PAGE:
Agents Handcuffed

handcuffedI have worked with thousands of real estate agents over the last few years, and until just recently I have never felt so compelled to stand up against something that is happening to so many of them working under the iron fist of paranoid brokers.

A company, that I shall leave unnamed, is asking (read: demanding) that all its agents adhere to a strict set of guidelines regarding their use of the internet as a marketing tool.
This policy will affect more than 1000 unwitting real estate agents in the state of California, and I can imagine that it is not the only example of sheer idiocy based on the fear of potential, yet scant litigation.

Here’s the deal:

The power holders in the company are having all agents sign an agreement regarding the use of a third party website; meaning a website other than that which is provided by the company itself.  For more
information on my opinion about the use and usefulness of a company provided website, click here.

This agreement has many requirements, so for the sake of brevity, I will only point out and discuss the most ridiculous and damning.

Stifling this opportunity of participation and networking and replacing it with a cookie cutter company approved website is a recipe for failure.

The first policy worth noting is the push to disallow the use of manually entered listing pages.

Basically, if you have to manually enter the data for a listing on your site, or any other site, you are not permitted to use the service.

Goodbye pocket listings, goodbye featured listings on the homepage, goodbye featured listing database, goodbye open house announcements, goodbye sold listing databases, goodbye Craigslist (and the like), goodbye Trulia, goodbye printable listing fliers, goodbye sharing the exposure of listings, goodbye posting FSBOs.

The only listings that are permitted to be showcased on the website are IDX listings directly provided by the MLS, or feeds off the company website.

Why are they imposing such a policy?  It is against the rules to have expired listings on your site.  Because they don’t trust agents to keep their sites in good standing, then everyone most abide by the new policy.  I would think that this is the individual agent’s problem and responsibility.  Education and castigation would curb the abuse and laziness.  But to disallow it completely… what a lost opportunity to market the company’s bread and butter.

The second policy is that it is forbidden to link to to any service outside of what is provided either by the government or company itself.

Goodbye link exchanging, goodbye referring services (mortgage, insurance, title, inspectors, pest control, contractors, landscaping, maid service, etc), goodbye local resources (chambers, restaurants, golf courses, ski resorts, weather, schools, demographics, etc), goodbye national referral base, goodbye everything you find of value online that you feel would be of value to your visitor, goodbye blogrolls, goodbye RSS feeds, goodbye kudos to other talented writers, goodbye breaking news…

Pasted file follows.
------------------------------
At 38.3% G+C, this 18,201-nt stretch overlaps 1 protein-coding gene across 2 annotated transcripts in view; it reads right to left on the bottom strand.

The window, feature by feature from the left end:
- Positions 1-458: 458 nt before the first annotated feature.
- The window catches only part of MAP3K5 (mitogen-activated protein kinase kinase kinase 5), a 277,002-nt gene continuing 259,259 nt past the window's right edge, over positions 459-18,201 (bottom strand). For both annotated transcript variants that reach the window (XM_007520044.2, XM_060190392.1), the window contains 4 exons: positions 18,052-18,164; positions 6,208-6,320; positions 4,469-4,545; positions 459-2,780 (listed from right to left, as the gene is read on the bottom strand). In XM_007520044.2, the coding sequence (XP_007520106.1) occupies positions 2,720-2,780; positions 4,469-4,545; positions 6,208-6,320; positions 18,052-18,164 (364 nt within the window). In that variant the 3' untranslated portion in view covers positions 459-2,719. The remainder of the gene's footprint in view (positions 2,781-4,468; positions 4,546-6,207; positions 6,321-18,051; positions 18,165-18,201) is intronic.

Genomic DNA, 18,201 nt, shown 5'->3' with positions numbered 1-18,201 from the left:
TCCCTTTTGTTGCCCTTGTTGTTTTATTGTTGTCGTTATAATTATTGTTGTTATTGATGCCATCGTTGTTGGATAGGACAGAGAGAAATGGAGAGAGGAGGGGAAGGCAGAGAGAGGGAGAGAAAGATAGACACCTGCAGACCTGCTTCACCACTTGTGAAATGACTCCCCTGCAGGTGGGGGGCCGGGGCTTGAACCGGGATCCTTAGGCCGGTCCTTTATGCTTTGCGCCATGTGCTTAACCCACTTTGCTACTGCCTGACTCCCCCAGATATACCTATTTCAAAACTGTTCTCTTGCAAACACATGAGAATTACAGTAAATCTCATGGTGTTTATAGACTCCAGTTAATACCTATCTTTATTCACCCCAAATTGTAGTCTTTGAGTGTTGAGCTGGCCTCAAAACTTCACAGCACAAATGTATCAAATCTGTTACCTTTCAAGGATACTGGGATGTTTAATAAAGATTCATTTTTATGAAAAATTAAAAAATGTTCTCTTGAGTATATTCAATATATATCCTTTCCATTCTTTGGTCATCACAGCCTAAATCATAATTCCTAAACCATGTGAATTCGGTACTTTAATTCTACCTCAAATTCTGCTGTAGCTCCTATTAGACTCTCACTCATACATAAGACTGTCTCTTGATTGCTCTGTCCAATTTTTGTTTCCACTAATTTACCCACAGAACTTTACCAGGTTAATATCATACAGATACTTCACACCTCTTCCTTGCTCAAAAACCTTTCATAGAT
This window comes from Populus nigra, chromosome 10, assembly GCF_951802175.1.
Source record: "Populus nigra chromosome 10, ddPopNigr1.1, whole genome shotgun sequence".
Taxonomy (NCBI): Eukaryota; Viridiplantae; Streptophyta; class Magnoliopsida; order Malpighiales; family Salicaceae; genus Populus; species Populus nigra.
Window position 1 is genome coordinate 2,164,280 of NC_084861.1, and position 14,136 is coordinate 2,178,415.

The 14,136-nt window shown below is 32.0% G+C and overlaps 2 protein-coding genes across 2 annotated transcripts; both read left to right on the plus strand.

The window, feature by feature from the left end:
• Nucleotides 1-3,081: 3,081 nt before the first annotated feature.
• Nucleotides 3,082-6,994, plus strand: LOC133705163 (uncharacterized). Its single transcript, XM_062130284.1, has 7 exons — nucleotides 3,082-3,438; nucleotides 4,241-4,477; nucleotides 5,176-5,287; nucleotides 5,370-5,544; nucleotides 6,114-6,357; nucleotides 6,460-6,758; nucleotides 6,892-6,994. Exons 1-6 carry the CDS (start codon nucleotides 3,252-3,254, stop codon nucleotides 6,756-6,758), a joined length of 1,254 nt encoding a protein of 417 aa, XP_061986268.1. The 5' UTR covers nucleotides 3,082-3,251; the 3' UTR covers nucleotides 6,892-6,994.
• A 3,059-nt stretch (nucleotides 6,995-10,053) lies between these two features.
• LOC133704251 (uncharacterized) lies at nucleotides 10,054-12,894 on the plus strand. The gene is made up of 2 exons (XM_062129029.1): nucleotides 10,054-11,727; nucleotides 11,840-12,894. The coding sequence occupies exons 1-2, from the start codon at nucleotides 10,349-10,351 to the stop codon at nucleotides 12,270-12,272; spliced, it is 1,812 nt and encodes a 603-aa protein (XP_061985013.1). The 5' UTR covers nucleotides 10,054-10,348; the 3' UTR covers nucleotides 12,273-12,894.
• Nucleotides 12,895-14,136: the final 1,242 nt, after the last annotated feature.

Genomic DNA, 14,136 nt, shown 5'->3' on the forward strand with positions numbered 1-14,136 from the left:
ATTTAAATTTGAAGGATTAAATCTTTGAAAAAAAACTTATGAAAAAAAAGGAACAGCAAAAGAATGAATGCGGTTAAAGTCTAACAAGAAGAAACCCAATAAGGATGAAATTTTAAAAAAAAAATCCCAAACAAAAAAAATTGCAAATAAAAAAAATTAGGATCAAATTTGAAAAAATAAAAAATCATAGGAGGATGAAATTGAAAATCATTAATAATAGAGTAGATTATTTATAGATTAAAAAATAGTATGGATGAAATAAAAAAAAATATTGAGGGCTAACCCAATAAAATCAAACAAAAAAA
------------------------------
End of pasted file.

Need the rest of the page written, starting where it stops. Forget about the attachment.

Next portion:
Why are they imposing this policy?  They don’t want to be held responsible for any of the information that is being provided by a third party.

The third: No mortgage calculators.

What?  I guess they think that some calculators are mis-setting expectations, and enough so that they can no longer permit the use of the tool.  Whatever.

The forth: No element of visitor participation.

Goodbye guest books, goodbye testimonials, and worst of all, goodbye interactive blogs.
More on this below… but this one is the final nail in the coffin of their agents’ online marketing capabilities.

Any violation of the above terms, among all the others left unmentioned, can result in the immediate termination of the agent’s contract with unmentioned real estate company.

What is the good news?

California Realtors have more than 1000 agents less to worry about competing with in the online marketplace.  Without them breaking the company’s policies, they will be left behind and without a chance for being found in the search engines.


Why am I so disturbed by this company’s efforts to control the content of their agents’ websites?  For those of you whom have been following along (with the Tomato’s core mission of educating the real estate agent to become more successful using the internet as a marketing tool), 3 out of the 4 policies I pointed out above (ignore the mortgage calc policy) are the fundamentals for having a successful presence online.

Embracing the tools of “the Age of Participation” such as an interactive blog are going to help you not only offer rich, unique content that inspires the engagement of the audience you are informing, but also the ideal platform to inspire web networking.  This exact formula and phenomenon is the pillar of your continued success in the online marketplace.  Stifling this opportunity of participation and networking and replacing it with a cookie cutter, company approved website is a recipe for failure.

Why can’t they just place some sort of all encompassing disclaimer of responsibility to the agent and the real estate company on the homepage (and any other page)?

Instead, they have just handcuffed their agents with their nearsighted paranoia.